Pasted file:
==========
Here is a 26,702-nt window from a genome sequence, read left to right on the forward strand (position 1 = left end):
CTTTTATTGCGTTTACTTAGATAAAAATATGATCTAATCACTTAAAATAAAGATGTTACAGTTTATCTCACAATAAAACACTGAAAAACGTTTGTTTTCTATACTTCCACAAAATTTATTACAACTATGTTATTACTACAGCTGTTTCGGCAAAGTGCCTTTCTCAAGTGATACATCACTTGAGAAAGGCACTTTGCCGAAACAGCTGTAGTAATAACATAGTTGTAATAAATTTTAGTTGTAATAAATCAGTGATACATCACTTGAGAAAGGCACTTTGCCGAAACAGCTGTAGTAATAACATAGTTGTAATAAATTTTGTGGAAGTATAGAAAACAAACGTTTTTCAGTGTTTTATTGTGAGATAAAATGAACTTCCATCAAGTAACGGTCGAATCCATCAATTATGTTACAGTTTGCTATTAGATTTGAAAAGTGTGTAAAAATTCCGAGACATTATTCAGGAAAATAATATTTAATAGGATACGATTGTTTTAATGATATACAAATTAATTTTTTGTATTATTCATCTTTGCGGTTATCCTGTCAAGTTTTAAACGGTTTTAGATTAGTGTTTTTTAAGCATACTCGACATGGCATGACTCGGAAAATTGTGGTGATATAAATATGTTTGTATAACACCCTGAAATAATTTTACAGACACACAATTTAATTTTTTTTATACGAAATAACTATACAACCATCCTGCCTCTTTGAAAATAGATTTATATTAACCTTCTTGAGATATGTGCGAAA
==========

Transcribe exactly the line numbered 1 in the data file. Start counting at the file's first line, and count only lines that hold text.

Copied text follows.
Here is a 26,702-nt window from a genome sequence, read left to right on the forward strand (position 1 = left end):